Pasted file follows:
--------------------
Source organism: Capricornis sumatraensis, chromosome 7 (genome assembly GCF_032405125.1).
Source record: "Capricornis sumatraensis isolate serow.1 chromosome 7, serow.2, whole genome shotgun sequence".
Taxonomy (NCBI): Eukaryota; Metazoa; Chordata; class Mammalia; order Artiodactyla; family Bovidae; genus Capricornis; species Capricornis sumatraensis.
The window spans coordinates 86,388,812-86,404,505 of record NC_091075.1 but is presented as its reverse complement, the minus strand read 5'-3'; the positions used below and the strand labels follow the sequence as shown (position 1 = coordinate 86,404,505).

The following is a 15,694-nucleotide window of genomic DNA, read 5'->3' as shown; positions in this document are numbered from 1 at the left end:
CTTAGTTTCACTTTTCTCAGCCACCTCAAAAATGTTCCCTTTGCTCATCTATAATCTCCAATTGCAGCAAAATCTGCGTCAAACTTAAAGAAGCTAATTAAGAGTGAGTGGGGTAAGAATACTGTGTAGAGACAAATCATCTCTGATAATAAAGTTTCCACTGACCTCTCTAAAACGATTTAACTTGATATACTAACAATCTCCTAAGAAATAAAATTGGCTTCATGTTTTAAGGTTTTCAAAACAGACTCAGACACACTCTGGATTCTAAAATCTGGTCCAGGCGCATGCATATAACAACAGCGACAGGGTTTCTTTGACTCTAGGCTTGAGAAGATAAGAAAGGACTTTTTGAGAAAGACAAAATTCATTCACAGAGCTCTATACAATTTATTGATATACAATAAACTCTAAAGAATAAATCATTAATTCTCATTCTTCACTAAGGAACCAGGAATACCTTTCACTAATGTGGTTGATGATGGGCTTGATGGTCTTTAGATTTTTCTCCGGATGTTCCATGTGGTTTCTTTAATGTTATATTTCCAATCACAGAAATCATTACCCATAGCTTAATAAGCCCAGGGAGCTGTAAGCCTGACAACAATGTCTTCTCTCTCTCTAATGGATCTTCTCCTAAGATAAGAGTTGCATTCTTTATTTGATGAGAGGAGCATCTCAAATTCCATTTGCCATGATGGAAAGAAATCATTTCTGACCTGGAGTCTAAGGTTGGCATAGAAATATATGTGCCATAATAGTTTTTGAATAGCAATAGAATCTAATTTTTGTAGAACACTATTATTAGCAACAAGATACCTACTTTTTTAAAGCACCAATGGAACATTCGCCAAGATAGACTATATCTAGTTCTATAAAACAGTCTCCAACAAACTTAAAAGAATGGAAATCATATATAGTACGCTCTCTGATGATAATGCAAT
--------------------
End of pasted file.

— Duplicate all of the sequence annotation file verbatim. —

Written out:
Source organism: Capricornis sumatraensis, chromosome 7 (genome assembly GCF_032405125.1).
Source record: "Capricornis sumatraensis isolate serow.1 chromosome 7, serow.2, whole genome shotgun sequence".
Taxonomy (NCBI): Eukaryota; Metazoa; Chordata; class Mammalia; order Artiodactyla; family Bovidae; genus Capricornis; species Capricornis sumatraensis.
The window spans coordinates 86,388,812-86,404,505 of record NC_091075.1 but is presented as its reverse complement, the minus strand read 5'-3'; the positions used below and the strand labels follow the sequence as shown (position 1 = coordinate 86,404,505).

The following is a 15,694-nucleotide window of genomic DNA, read 5'->3' as shown; positions in this document are numbered from 1 at the left end:
CTTAGTTTCACTTTTCTCAGCCACCTCAAAAATGTTCCCTTTGCTCATCTATAATCTCCAATTGCAGCAAAATCTGCGTCAAACTTAAAGAAGCTAATTAAGAGTGAGTGGGGTAAGAATACTGTGTAGAGACAAATCATCTCTGATAATAAAGTTTCCACTGACCTCTCTAAAACGATTTAACTTGATATACTAACAATCTCCTAAGAAATAAAATTGGCTTCATGTTTTAAGGTTTTCAAAACAGACTCAGACACACTCTGGATTCTAAAATCTGGTCCAGGCGCATGCATATAACAACAGCGACAGGGTTTCTTTGACTCTAGGCTTGAGAAGATAAGAAAGGACTTTTTGAGAAAGACAAAATTCATTCACAGAGCTCTATACAATTTATTGATATACAATAAACTCTAAAGAATAAATCATTAATTCTCATTCTTCACTAAGGAACCAGGAATACCTTTCACTAATGTGGTTGATGATGGGCTTGATGGTCTTTAGATTTTTCTCCGGATGTTCCATGTGGTTTCTTTAATGTTATATTTCCAATCACAGAAATCATTACCCATAGCTTAATAAGCCCAGGGAGCTGTAAGCCTGACAACAATGTCTTCTCTCTCTCTAATGGATCTTCTCCTAAGATAAGAGTTGCATTCTTTATTTGATGAGAGGAGCATCTCAAATTCCATTTGCCATGATGGAAAGAAATCATTTCTGACCTGGAGTCTAAGGTTGGCATAGAAATATATGTGCCATAATAGTTTTTGAATAGCAATAGAATCTAATTTTTGTAGAACACTATTATTAGCAACAAGATACCTACTTTTTTAAAGCACCAATGGAACATTCGCCAAGATAGACTATATCTAGTTCTATAAAACAGTCTCCAACAAACTTAAAAGAATGGAAATCATATATAGTACGCTCTCTGATGATAATGCAAT